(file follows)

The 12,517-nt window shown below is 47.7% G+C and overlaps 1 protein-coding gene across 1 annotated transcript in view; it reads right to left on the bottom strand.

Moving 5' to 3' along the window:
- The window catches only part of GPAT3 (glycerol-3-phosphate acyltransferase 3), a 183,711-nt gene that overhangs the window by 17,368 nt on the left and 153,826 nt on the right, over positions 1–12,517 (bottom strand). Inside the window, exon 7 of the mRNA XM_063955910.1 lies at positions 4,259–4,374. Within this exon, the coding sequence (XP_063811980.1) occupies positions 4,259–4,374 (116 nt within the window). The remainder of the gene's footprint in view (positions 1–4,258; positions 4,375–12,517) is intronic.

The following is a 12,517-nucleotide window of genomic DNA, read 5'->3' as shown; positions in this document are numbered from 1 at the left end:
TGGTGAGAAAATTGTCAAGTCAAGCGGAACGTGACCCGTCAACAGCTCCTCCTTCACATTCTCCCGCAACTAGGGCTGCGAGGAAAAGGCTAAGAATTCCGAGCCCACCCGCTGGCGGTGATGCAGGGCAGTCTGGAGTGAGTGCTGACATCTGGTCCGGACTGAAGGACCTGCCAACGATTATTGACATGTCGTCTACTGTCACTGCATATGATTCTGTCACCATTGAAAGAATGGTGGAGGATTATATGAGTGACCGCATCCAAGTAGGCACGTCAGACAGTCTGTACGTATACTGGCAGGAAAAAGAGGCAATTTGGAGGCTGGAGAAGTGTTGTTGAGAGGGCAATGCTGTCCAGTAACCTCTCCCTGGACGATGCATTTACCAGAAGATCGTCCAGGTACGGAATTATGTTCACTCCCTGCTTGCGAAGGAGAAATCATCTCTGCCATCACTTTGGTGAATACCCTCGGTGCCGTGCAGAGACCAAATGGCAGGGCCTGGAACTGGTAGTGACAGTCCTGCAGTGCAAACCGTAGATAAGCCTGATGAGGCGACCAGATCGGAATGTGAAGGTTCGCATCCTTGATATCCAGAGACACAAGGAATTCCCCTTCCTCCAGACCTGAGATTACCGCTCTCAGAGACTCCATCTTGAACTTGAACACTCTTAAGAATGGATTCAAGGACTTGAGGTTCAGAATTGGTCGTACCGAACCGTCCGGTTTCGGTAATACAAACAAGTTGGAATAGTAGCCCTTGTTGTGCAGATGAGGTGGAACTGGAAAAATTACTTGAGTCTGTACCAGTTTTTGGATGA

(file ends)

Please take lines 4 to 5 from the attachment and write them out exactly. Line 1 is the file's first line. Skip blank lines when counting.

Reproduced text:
The following is a 12,517-nucleotide window of genomic DNA, read 5'->3' as shown; positions in this document are numbered from 1 at the left end:
TGGTGAGAAAATTGTCAAGTCAAGCGGAACGTGACCCGTCAACAGCTCCTCCTTCACATTCTCCCGCAACTAGGGCTGCGAGGAAAAGGCTAAGAATTCCGAGCCCACCCGCTGGCGGTGATGCAGGGCAGTCTGGAGTGAGTGCTGACATCTGGTCCGGACTGAAGGACCTGCCAACGATTATTGACATGTCGTCTACTGTCACTGCATATGATTCTGTCACCATTGAAAGAATGGTGGAGGATTATATGAGTGACCGCATCCAAGTAGGCACGTCAGACAGTCTGTACGTATACTGGCAGGAAAAAGAGGCAATTTGGAGGCTGGAGAAGTGTTGTTGAGAGGGCAATGCTGTCCAGTAACCTCTCCCTGGACGATGCATTTACCAGAAGATCGTCCAGGTACGGAATTATGTTCACTCCCTGCTTGCGAAGGAGAAATCATCTCTGCCATCACTTTGGTGAATACCCTCGGTGCCGTGCAGAGACCAAATGGCAGGGCCTGGAACTGGTAGTGACAGTCCTGCAGTGCAAACCGTAGATAAGCCTGATGAGGCGACCAGATCGGAATGTGAAGGTTCGCATCCTTGATATCCAGAGACACAAGGAATTCCCCTTCCTCCAGACCTGAGATTACCGCTCTCAGAGACTCCATCTTGAACTTGAACACTCTTAAGAATGGATTCAAGGACTTGAGGTTCAGAATTGGTCGTACCGAACCGTCCGGTTTCGGTAATACAAACAAGTTGGAATAGTAGCCCTTGTTGTGCAGATGAGGTGGAACTGGAAAAATTACTTGAGTCTGTACCAGTTTTTGGATGA